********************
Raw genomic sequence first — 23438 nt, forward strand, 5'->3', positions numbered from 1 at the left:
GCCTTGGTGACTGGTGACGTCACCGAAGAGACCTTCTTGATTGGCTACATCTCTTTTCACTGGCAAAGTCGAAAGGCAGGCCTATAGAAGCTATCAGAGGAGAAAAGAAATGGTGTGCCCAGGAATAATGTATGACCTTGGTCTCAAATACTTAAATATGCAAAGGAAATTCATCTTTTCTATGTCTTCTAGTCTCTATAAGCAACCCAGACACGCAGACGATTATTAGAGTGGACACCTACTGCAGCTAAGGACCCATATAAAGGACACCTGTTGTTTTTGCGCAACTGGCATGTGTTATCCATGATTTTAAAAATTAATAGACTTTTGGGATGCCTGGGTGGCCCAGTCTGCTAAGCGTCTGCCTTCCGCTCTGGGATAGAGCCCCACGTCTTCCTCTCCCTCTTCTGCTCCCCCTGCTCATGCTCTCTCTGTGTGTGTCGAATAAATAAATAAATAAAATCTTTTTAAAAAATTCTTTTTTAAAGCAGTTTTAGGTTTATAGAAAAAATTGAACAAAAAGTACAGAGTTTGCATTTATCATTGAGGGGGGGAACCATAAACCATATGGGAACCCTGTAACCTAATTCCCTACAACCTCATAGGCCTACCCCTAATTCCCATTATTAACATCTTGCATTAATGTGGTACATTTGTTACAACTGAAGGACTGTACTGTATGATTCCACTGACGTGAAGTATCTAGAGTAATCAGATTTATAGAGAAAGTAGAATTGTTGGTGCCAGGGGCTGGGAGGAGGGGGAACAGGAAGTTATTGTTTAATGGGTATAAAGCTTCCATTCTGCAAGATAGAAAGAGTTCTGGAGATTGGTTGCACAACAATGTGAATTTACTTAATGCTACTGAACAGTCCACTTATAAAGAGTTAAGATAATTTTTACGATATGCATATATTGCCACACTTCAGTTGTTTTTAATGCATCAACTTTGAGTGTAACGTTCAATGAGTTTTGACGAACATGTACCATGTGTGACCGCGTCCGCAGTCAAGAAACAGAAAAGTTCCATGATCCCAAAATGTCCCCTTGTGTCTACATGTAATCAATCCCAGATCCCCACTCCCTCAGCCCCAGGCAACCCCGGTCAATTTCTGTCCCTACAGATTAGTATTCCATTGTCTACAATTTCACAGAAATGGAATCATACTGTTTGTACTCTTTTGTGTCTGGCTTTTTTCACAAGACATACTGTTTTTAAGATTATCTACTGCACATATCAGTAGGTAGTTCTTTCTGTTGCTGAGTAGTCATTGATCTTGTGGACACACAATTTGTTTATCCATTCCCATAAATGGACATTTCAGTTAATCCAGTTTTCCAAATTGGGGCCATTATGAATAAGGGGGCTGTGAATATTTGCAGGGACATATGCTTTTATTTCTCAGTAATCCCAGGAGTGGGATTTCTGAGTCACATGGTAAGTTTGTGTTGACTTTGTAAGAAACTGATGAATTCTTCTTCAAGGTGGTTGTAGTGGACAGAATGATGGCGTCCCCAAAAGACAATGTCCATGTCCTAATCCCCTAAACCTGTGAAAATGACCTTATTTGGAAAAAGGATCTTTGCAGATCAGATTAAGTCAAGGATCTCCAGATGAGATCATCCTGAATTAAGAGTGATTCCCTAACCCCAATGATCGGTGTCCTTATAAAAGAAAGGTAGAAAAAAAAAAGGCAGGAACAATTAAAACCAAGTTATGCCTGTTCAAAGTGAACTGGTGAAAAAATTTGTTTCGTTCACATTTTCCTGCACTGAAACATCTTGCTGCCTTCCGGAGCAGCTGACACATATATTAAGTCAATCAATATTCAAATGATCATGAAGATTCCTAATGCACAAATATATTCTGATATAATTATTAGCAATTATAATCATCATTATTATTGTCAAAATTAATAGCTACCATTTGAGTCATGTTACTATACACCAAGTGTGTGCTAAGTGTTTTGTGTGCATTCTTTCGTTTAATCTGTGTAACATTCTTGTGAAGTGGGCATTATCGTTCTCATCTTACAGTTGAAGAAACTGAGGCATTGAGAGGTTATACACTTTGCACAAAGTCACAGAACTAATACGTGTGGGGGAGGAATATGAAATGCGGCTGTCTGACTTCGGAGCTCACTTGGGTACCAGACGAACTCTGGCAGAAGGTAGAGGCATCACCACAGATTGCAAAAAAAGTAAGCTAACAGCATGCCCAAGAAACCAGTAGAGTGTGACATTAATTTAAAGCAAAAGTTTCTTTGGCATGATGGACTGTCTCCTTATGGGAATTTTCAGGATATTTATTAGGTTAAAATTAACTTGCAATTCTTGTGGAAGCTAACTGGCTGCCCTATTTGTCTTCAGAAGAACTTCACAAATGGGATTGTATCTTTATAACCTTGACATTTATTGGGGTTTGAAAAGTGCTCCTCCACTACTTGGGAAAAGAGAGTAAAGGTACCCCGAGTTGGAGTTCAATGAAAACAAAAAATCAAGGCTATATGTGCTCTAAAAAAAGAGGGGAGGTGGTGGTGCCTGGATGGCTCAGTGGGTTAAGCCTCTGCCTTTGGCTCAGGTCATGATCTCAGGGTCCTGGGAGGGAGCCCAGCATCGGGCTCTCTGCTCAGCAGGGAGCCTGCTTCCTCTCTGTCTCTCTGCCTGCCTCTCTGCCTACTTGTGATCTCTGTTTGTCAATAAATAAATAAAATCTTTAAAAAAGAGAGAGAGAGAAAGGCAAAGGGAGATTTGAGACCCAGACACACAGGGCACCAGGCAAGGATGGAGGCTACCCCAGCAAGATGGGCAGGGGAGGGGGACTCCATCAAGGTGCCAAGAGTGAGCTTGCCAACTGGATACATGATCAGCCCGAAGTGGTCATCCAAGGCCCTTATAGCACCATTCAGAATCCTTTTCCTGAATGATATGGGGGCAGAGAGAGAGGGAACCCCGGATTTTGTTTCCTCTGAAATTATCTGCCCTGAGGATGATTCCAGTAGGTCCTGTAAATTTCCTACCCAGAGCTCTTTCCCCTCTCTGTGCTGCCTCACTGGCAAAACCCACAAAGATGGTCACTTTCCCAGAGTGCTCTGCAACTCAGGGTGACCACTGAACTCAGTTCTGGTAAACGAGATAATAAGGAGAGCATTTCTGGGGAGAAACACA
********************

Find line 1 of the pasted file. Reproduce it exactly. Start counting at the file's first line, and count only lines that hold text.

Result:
Raw genomic sequence first — 23438 nt, forward strand, 5'->3', positions numbered from 1 at the left: